You’ll notice that most of the schools on this list are very highly ranked research powerhouses with excellent medical schools—this is no coincidence. The same research funding, facilities, and faculty that make a med school great also help make a school great for pre-meds.
Factor 4: Clinical Experience Opportunities
You don’t just need research experience for your med school apps—you also need work in clinical settings. Oftentimes, you’ll have to get this experience through volunteer work, such as at a clinic or nursing home.
If you’re in an area with limited clinical environments, it’ll be tough to get the experience you need, especially if you have to compete with other pre-meds.
Med schools want to see that you’ve spent time in the field—make sure your school of choice offers opportunities for you to gain this experience.
Factor 5: Rigor of Curriculum
You might not be excited at the prospect of seeking out tough courses on purpose, but a rigorous curriculum will ensure you’re prepared for both the MCAT and medical school. Schools that are tough on their premeds will ultimately produce stronger med school applicants, which is a good thing considering that less than half of all pre-med applicants end up in medical school!
Factor 6: Pre-Med Major vs Pre-Med School
Most colleges and universities don’t actually have a dedicated pre-med major. At these schools, students are responsible for meeting their general education requirements, their major requirements, and their pre-med requirements.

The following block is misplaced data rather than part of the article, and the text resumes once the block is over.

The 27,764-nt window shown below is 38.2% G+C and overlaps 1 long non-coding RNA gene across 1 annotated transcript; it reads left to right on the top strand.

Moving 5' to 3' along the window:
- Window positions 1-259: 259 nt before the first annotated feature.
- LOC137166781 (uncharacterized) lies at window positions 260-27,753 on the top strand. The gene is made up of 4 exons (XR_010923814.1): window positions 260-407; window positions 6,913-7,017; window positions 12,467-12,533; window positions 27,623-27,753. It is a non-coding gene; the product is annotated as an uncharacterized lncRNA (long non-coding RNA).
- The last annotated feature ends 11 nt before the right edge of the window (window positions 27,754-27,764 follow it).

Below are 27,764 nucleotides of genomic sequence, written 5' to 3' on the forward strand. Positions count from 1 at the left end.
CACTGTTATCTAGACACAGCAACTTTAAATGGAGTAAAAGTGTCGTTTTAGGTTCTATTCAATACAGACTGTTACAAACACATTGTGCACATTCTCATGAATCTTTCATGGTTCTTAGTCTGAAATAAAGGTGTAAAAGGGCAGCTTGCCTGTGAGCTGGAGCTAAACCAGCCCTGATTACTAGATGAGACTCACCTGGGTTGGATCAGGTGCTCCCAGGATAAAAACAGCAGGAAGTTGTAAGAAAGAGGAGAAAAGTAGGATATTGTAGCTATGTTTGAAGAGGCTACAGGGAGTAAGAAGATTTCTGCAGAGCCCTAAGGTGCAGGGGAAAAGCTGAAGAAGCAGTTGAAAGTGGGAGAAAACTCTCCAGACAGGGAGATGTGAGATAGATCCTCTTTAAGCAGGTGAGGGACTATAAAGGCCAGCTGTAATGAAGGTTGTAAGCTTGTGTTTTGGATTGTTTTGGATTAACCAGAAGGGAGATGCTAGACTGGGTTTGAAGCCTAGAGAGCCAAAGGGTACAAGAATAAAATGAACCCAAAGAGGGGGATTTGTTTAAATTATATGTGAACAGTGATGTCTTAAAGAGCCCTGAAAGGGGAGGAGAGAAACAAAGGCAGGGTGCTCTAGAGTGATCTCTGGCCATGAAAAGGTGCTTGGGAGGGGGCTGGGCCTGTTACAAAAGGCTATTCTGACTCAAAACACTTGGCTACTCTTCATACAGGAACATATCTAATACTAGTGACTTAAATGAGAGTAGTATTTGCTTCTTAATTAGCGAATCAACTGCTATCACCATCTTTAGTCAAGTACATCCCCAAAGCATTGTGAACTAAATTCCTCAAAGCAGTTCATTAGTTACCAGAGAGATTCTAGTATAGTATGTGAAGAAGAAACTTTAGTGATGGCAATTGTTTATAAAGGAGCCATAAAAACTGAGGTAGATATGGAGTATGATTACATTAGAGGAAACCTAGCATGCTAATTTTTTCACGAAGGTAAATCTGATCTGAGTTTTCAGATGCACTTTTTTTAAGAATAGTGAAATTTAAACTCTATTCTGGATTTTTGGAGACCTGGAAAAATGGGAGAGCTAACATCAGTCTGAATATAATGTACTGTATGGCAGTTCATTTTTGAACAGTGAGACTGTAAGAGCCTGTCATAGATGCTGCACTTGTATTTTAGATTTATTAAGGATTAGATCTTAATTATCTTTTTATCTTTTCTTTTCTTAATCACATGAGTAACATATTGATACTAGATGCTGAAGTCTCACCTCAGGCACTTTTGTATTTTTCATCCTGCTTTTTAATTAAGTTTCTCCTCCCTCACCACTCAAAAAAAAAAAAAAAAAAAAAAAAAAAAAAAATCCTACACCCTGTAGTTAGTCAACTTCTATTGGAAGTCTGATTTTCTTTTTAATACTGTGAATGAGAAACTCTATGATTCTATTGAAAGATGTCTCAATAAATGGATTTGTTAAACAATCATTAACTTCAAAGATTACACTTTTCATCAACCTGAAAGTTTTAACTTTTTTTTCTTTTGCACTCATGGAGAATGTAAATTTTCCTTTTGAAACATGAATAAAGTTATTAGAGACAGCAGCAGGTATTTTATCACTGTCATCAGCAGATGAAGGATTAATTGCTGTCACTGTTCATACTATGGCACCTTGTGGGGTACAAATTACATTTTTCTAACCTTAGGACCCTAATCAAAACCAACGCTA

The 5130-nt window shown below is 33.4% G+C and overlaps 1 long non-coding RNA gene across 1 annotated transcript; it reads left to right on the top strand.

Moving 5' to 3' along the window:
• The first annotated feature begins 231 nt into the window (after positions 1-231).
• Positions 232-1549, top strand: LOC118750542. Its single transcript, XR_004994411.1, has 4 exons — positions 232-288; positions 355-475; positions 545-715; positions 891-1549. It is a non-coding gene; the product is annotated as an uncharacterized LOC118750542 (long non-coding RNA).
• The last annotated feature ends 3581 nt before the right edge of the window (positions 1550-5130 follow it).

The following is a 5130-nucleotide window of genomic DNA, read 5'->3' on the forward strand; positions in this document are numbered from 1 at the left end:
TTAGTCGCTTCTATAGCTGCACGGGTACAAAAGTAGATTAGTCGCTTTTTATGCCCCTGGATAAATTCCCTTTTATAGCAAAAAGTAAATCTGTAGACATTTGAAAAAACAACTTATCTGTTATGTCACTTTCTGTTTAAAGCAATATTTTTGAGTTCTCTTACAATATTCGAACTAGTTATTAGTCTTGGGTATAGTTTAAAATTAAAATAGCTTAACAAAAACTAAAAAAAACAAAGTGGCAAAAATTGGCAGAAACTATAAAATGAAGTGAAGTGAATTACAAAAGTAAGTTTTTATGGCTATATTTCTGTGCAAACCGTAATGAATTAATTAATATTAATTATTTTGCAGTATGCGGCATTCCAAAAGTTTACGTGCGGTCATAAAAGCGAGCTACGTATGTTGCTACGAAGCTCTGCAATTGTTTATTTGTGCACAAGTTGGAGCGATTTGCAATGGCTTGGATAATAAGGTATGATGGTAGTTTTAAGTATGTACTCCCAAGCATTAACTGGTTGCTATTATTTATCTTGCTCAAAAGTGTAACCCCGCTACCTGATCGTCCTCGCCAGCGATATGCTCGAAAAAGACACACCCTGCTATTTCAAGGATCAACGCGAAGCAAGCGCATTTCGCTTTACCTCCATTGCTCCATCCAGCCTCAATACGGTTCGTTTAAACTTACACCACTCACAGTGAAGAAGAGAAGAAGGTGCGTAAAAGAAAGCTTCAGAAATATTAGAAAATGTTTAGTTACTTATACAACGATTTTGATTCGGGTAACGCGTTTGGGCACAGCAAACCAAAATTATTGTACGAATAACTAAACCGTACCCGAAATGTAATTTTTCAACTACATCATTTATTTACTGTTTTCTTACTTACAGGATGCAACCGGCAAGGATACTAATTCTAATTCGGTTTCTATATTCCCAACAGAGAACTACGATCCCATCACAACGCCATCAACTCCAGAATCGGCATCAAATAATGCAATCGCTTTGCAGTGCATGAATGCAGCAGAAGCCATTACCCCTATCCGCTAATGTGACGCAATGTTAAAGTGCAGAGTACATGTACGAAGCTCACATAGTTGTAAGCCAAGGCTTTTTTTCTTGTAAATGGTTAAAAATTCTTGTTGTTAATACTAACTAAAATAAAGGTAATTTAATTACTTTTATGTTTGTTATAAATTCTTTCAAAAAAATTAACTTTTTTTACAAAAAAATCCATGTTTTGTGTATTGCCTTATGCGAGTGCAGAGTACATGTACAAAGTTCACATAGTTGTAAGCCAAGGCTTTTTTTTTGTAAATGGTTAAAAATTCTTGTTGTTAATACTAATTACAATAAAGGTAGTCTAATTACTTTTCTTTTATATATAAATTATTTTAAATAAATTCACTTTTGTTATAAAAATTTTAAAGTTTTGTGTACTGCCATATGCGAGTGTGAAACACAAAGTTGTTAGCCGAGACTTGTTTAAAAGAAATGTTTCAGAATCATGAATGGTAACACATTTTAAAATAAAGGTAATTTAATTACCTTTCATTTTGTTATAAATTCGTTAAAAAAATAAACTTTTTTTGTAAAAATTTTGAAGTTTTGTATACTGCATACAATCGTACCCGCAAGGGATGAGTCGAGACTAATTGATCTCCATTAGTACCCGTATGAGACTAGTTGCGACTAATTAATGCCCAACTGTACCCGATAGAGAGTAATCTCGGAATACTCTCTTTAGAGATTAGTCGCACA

As you might expect, many of the best schools for pre-meds don’t have a specific pre-med major. That being said, they do have strong biological and physical sciences departments. (In fact, many students choose these majors because there’s a lot of overlap with pre-med requirements.)
The Best Pre-Med Schools, Ranked
College rankings are helpful when starting your college search, but no ranking list is perfect since there’s no way to come up with an officially objective system that applies to all students.
In an effort to be as transparent as possible, I’ve compiled this list of the best pre-med schools using the factors described above.
Keep in mind that these schools are all stellar options, and the ranking numbers themselves aren’t particularly important. What matters more is how these schools might or might not fit your college criteria.
Now, let's take a look at the best med schools!
Harvard’s Office of Career Services estimates that 17% of any one of its classes will apply to med school—that's a huge fraction of the student body! Pre-med applicants with a 3.5 GPA or higher had a 93% acceptance rate to med schools in 2013, whereas average acceptance rates that year were about 42%.
Harvard College offers a peer pre-med advising program in which students are assigned a pre-med tutor sophomore through senior year.
Harvard University houses the #1 ranked medical school in the US and also boasts extremely strong biological sciences departments. There are several affiliated teaching hospitals nearby, too (which are great for both research and clinical experience).
#2: Johns Hopkins
Johns Hopkins is well reputed as a very highly ranked med school and medical research institution, which means you'll have numerous research and clinical opportunities. You’re sure to have access to impressive resources, as the university is affiliated with one of the best teaching hospitals in the country.
Undergraduates at Johns Hopkins follow a pre-med advising program track (which isn't a major). This advising track includes individual appointments, small group meetings, and special programs. The school also has many health-related student organizations.
Unfortunately, there’s no good information out there on med school acceptance rates for pre-meds at Johns Hopkins.